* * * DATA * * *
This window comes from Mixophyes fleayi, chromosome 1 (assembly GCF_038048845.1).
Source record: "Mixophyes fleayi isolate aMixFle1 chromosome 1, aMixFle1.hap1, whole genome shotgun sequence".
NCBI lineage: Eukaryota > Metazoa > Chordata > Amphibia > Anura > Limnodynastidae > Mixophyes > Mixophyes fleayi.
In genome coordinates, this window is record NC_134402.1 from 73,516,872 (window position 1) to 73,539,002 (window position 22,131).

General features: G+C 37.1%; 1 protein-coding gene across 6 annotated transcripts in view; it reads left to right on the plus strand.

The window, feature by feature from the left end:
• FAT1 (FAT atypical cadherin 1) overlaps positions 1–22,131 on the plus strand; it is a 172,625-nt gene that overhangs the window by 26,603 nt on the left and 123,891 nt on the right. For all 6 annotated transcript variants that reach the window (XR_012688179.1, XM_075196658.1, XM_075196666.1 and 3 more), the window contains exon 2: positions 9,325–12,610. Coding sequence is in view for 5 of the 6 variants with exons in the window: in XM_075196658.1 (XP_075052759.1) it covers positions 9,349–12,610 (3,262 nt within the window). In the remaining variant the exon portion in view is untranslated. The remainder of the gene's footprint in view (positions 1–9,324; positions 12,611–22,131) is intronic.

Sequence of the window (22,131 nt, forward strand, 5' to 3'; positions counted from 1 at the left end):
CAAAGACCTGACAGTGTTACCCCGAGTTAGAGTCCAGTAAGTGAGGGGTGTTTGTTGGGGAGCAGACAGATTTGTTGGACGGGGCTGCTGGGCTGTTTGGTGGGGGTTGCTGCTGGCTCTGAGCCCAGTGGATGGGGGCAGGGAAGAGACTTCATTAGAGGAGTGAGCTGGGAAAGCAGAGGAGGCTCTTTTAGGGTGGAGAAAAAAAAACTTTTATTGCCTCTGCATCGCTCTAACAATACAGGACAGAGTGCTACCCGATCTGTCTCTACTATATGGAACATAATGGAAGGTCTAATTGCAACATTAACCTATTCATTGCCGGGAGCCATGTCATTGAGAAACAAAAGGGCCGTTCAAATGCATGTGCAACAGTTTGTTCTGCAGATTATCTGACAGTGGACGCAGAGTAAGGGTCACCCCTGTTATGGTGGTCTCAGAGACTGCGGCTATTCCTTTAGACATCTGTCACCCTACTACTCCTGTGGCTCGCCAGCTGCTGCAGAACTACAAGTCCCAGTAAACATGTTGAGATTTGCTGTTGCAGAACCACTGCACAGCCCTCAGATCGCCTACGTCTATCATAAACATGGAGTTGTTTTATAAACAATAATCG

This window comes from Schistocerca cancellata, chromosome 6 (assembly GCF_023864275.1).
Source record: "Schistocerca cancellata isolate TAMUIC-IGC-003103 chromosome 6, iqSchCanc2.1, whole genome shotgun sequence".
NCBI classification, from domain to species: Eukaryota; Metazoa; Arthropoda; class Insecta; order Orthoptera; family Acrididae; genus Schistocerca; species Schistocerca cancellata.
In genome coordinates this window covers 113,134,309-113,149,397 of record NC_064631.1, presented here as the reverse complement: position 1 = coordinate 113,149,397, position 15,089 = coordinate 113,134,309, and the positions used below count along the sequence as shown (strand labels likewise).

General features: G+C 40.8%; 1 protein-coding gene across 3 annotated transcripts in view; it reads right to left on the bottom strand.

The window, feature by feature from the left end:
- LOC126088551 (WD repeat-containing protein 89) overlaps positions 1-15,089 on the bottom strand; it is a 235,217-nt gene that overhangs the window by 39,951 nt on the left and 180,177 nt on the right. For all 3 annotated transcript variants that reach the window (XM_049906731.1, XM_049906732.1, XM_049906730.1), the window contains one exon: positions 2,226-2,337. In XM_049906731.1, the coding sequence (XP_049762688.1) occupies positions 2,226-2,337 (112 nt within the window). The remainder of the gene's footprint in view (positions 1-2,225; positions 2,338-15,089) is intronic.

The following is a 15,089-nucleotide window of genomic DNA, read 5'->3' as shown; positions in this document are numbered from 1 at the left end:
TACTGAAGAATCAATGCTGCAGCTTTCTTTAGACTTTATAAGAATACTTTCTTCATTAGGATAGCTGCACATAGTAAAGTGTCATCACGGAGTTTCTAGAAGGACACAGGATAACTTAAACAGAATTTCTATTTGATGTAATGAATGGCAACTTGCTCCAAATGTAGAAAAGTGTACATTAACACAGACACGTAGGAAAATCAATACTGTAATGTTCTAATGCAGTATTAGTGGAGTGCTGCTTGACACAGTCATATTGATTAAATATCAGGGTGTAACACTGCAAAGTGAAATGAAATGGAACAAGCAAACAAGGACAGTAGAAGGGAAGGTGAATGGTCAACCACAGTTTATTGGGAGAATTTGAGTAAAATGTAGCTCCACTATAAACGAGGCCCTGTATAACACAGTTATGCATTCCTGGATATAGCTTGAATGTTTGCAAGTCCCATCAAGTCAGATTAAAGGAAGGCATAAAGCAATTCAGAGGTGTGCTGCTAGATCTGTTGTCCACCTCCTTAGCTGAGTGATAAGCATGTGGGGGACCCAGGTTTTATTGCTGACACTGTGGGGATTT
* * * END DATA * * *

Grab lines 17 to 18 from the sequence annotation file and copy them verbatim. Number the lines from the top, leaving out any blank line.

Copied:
The following is a 15,089-nucleotide window of genomic DNA, read 5'->3' as shown; positions in this document are numbered from 1 at the left end:
TACTGAAGAATCAATGCTGCAGCTTTCTTTAGACTTTATAAGAATACTTTCTTCATTAGGATAGCTGCACATAGTAAAGTGTCATCACGGAGTTTCTAGAAGGACACAGGATAACTTAAACAGAATTTCTATTTGATGTAATGAATGGCAACTTGCTCCAAATGTAGAAAAGTGTACATTAACACAGACACGTAGGAAAATCAATACTGTAATGTTCTAATGCAGTATTAGTGGAGTGCTGCTTGACACAGTCATATTGATTAAATATCAGGGTGTAACACTGCAAAGTGAAATGAAATGGAACAAGCAAACAAGGACAGTAGAAGGGAAGGTGAATGGTCAACCACAGTTTATTGGGAGAATTTGAGTAAAATGTAGCTCCACTATAAACGAGGCCCTGTATAACACAGTTATGCATTCCTGGATATAGCTTGAATGTTTGCAAGTCCCATCAAGTCAGATTAAAGGAAGGCATAAAGCAATTCAGAGGTGTGCTGCTAGATCTGTTGTCCACCTCCTTAGCTGAGTGATAAGCATGTGGGGGACCCAGGTTTTATTGCTGACACTGTGGGGATTT